The first Test in Wankhede since the emotionally-charged 200th and the final Test of Sachin Tendulkar saw a complete shift of advantage over the course of an eventful final session, when Ashwin and Jayant Yadav pushed the England batsman on the backfoot with copious amounts of turn accompanied by good bounce.
England, who’ve won two of their previous Tests at the venue (in 2006 and 2012) started brightly, courtesy a very good batting display from the 24-year-old Jennings, and dominated proceedings for the first two sessions. The left-hander weathered an early storm after Alastair Cook opted to bat on a surface where bowlers were expected to do well at the start of the day. Umesh Yadav generated speed in excess of 140 kmph and constantly beat Jennings outside the off stump and made him uncomfortable with the rising delivery. Jennings’s debut would’ve turned out completely differently if Karun Nair, at gully, would’ve gotten fully behind the outside edge that flew past his grasp when the opener was yet to open his account.
With time, the Durham batsman showed tendency to bat confidently and without letting the occasion get the better of him. Full deliveries outside the off-stump were neatly driven away through covers, while short and wide ones were cut away with a lot of conviction. The opening batsman earned his second lifeline when Virat Kohli reviewed for a close LBW call. Replays showed that the impact of the ball hitting him on the front pad was marginally outside the off-stump.
The youngster made good use of the reprieves and added 99 runs for the opening wicket with captain Alastair Cook. Jennings displayed good technique against spin, as he crouched down really low while executing risk-free sweep shots. Towards the end of the first session, when Kohli had spinners operating from both ends, Cook fell against the run of play when his attempt to go after Ravindra Jadeja back-fired. He danced down the track but couldn’t connect bat to ball while attempted a big heave over mid-wicket. Parthiv Patel completed the formalities behind the stumps. Joe Root and Jennings took the team to Lunch on 117 for 1, the advantage still with England.
Early into the second session, Ashwin managed to drill a hole into the advantage that England carefully built over the first session. The Indian spinner lured Root into stretching out and fending at a length delivery that turned away, and thereby nicking it to Kohli at first slip.
With Ali joining Jennings in the middle, there were three primary objectives of the ball once it left Ashwin’s fingers – drift into the left-handers, pitch and turn away sharply. Ashwin put on an exhibition of spin bowling that saw him utilise the extra bounce on offer and square up the two batsmen on numerous occasions.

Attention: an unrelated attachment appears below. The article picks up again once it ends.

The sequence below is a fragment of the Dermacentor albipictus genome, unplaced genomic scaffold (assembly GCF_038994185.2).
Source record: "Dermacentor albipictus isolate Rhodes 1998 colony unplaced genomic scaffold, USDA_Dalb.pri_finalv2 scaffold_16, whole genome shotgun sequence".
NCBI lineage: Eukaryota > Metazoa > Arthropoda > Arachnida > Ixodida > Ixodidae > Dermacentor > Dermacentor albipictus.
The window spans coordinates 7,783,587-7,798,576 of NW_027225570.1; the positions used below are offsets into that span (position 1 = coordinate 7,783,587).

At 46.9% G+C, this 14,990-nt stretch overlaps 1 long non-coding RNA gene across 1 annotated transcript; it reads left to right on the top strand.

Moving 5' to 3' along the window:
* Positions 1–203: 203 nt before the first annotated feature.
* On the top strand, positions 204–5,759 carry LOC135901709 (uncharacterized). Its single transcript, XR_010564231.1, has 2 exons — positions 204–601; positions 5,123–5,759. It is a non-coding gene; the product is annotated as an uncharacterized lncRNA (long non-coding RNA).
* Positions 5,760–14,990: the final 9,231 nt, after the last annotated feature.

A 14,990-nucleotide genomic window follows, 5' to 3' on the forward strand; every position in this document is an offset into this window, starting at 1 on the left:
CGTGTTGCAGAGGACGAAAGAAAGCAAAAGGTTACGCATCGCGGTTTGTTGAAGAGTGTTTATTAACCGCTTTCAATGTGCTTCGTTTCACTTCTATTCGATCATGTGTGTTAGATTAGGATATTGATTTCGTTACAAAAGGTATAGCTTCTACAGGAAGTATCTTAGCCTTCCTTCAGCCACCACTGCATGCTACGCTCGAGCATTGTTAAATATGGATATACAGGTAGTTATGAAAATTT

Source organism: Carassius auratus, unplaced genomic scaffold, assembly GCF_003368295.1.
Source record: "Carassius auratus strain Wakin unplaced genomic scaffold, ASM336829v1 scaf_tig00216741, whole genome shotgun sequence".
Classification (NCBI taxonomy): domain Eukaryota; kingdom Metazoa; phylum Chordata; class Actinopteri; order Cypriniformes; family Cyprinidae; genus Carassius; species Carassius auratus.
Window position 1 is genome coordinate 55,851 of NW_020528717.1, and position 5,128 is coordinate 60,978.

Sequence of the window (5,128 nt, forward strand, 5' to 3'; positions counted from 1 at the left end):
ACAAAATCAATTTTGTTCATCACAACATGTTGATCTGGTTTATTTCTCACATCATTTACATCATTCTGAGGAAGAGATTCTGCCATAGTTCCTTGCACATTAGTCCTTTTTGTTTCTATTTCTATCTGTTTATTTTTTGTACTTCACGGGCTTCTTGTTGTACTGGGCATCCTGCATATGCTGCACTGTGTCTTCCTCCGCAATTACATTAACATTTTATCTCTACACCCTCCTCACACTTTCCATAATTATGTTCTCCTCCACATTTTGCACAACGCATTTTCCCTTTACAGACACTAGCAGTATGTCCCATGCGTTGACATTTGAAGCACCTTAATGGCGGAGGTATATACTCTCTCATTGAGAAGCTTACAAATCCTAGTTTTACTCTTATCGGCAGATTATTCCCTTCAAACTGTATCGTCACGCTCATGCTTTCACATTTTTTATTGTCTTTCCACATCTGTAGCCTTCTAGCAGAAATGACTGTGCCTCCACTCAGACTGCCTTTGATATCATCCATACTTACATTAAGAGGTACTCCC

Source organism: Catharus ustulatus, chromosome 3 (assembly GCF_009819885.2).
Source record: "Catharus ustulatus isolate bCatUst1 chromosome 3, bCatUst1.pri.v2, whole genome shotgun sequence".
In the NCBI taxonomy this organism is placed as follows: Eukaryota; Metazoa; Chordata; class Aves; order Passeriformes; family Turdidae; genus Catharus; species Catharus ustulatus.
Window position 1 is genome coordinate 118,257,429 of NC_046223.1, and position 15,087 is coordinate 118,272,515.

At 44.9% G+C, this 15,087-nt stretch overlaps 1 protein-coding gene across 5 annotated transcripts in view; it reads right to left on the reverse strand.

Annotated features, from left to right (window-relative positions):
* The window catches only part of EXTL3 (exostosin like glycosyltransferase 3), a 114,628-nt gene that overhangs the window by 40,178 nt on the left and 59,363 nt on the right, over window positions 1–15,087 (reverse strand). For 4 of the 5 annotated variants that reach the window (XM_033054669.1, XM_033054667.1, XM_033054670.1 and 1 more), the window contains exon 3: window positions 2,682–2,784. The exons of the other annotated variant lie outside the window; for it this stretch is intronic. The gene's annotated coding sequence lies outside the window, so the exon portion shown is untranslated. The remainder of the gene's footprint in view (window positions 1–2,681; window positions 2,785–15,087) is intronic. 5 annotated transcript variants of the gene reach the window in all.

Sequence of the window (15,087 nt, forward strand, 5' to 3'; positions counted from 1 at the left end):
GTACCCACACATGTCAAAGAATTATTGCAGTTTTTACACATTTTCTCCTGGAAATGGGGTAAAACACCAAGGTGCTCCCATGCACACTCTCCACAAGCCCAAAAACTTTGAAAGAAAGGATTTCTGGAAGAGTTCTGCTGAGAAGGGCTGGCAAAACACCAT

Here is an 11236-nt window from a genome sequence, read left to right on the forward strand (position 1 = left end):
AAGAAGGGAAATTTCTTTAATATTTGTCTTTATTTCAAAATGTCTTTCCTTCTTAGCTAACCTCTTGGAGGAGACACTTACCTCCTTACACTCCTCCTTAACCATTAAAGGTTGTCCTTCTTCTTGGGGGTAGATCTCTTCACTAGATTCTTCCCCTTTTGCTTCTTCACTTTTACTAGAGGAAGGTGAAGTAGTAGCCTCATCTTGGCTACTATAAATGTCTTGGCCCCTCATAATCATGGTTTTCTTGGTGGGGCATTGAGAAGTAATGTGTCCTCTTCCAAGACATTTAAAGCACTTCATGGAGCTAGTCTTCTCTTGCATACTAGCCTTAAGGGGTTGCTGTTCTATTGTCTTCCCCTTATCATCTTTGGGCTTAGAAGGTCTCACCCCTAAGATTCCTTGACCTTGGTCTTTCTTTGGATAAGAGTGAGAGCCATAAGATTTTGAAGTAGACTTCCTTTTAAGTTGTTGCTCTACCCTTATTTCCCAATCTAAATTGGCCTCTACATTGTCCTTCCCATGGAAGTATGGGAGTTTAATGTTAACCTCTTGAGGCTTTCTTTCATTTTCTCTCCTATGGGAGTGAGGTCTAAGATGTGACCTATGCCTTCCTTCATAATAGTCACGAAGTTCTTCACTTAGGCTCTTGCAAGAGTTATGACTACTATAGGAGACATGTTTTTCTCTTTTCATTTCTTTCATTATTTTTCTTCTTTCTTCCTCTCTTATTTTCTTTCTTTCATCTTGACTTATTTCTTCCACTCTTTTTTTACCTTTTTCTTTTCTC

Jennings’s penchant to sweep the spinners without much fuss prompted Kohli to place a fielder in the deep, behind square, in order to add some risk factor to that shot. The Durham batsman improvised and executed a couple of reverse-sweeps off Jadeja to counter Kohli’s ploy. Ashwin and Jadeja bowled 17 overs of non-stop spin in the second session with the hope of negating England’s promising start, as they’ve done repeatedly during this series, but Jennings and Ali held on, albeit cautiously.
During Ashwin’s final over of the spell, an unexpected drinks break came about when a wayward, lobbed throw from deep square-leg fielder Bhuvneshwar Kumar struck umpire Paul Reiffel at the back of his head, which called for medical attention. Reiffel eventually walked off the field and had third umpire Marais Erasmus taking his place.
Ali and Jennings forced Kohli to make several bowling changes towards the end of the second session, but without any desired result. During the course of this partnership, Jennings brought up a commendable century, with his third reverse-sweep of the innings. Despite scoring just 79 runs in the second session, after a flourishing opening session where they managed 117, England still held the aces going into the break.
An Ashwin-inspired India came out for the third time and turned the tables on the visitors. Ali and Jennings made a breezy start, with fours and sixes, in the first five overs but a moment of madness gave Ashwin a small opening into England’s line-up. Ali, who had just reached his ninth Test fifty, top-edged a slog-sweep and was taken by Nair at midwicket.
A buoyed Ashwin flummoxed centurion Jennings with dip and turn, as the left-hander edged a length ball to Cheteshwar Pujara, who had been stationed at deep gully only a couple of deliveries before the chance came along. Even the best Test batsman of 2016, Jonny Bairstow, couldn’t see off a rampaging Ashwin, as the England wicketkeeper-batsman too succumbed to the pressure after lasting 19 deliveries. A bit of extra bounce meant Bairstow’s slog-sweep was miscued, and Umesh took a good catch at backward square leg to reduce the visitors to 249 for 5.
Jos Buttler (18 not out off 37 balls) and Ben Stokes (25 off 79 balls), whose default template is aggressive batting, managed to curb their instincts and stay unbeaten despite India’s spin troika of Ashwin, Jayant Yadav and Jadeja turning the ball square.
Brief scores: England 288/5 (Keaton Jennings 112, Moeen Ali 50, Alastair Cook 46; Ravichandran Ashwin 4-75) vs England.